By Aaron Gadiel, Partner
The Office of State Revenue’s campaign to stop NSW property developers claiming the ‘primary production’ land tax exemption has suffered a major setback. The Supreme Court has upheld a property developer’s claim that its land bank was exempt from the tax.
Greenfield property developers often acquire agricultural lands on the edge of existing urban areas and hold them as a ‘land bank’ for future development. Primary production activities (commonly cattle grazing) can continue through leasing or agistment arrangements.
It is a longstanding feature of the land tax system that primary production land is generally not taxed. As a result, property developers have traditionally claimed an exemption from land tax when their land bank is being used for cattle grazing.
In the last seven years or so, the Office of State Revenue (OSR) has embarked on an aggressive program of revenue maximisation. It has refused the primary production exemption to many property developers and has hit them with sizeable, unexpected, land tax assessments. The OSR has been telling some developers that the exemption did not apply because:
The OSR’s campaign has been boosted by a series of wins against property developers in the Administrative Decisions Tribunal and the Supreme Court.
Controversially, in one 2012 tribunal decision (Ashleigh Developments v Chief Commissioner of State Revenue) a property developer was refused the exemption because:
In that case, the land was being used for primary production and no construction works had been carried out by the developer. The tribunal decided that:
As a result, the property developer lost the benefit of the primary production exemption and had to pay land tax.
However, it now seems that the OSR has finally been called into line.
A new Supreme Court decision has just been handed down: (Metricon Qld Pty Limited v Chief Commissioner of State Revenue (No. 2). This decision has effectively reversed the 2012 tribunal decision and clarified key aspects of the law.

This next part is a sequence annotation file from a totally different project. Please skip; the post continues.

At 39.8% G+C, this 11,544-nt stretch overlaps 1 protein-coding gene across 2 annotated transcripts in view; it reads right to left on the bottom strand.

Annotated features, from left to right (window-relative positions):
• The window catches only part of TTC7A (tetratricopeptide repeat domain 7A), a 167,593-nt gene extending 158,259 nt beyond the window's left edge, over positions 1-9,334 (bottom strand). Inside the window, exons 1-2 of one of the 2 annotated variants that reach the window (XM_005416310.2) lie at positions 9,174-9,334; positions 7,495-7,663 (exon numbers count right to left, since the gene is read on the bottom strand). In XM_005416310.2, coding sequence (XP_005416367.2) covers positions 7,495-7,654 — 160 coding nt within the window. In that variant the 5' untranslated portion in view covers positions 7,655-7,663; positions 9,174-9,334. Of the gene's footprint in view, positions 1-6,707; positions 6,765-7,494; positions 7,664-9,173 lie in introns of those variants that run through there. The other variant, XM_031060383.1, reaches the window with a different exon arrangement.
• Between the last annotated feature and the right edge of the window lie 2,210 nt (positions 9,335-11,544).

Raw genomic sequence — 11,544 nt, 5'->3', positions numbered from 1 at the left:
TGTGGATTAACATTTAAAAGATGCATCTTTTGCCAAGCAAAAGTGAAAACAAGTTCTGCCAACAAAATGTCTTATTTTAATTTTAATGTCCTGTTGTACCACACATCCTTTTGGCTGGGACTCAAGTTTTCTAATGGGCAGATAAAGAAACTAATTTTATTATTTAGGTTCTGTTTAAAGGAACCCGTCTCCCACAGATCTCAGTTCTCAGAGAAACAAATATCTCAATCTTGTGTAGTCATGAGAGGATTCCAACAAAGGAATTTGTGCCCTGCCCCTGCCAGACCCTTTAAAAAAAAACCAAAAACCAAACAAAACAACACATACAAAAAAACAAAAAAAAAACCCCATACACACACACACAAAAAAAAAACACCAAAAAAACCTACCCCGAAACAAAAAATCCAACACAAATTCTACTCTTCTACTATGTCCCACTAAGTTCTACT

In the latest decision, the property developer held a land bank at Terranora in the Tweed Valley. While the developer had been actively seeking various approvals for the urban development of the land, no actual construction or earthworks had been carried out. The land was being used by professional cattle producers under an agistment agreement.
The Court ruled that the holding of the lands by the developer as part of its stock-in trade was not a ‘use of land’.
The Court did decide that the land was ‘used’ for commercial land development. There had been surveying and exploratory drilling (for which expenses were incurred) in connection with the development of the land. These activities were minor, but the OSR nonetheless sought to conflate them with an overall $2.2 million spend by the developer on securing approvals and planning for the land’s future development. The OSR said that this expenditure, together with the activities of the developer’s consultants on the land, was enough to mean that cattle grazing was not the ‘dominant use’.
The Court ruled that merely holding land as part of a developer’s trading stock is not a ‘use’ of land, because, at that point, the trading stock has not yet been used. The Court accepted that the ‘use’ of the land bank for obtaining planning approvals was not a sufficiently intense use to displace primary production as the dominant use. The Court said that when a developer merely engages consultants to prepare reports for the purposes of obtaining approvals (where the work involves no physical use of the land) the developer’s primary production exemption is not put at risk.
While the developer enjoyed the benefit of tax deductions, these deductions simply arose from the way in which it financed its acquisition of the lands. The Court said that the claiming of available deductions was not a ‘use of land’. This meant claiming deductions did not have impact on whether the land could benefit from the primary production exemption.
In short, the OSR has been reined in. The practical effect of the OSRs recent approach has been to deny almost any property developer the benefit of the primary production exemption. This near-blanket approach is no longer viable.
Some developers who previously thought that they may not be able to secure a primary production exemption may now wish to review their situation.
The Mills Oakley planning and environment team has considerable experience in assisting property developers in relation to land tax exemptions (and land valuation issues associated with land tax). Please contact either myself (Aaron Gadiel, 02 8035 7858) or Anthony Whealy (02 8035 7848) if you think we can help you.
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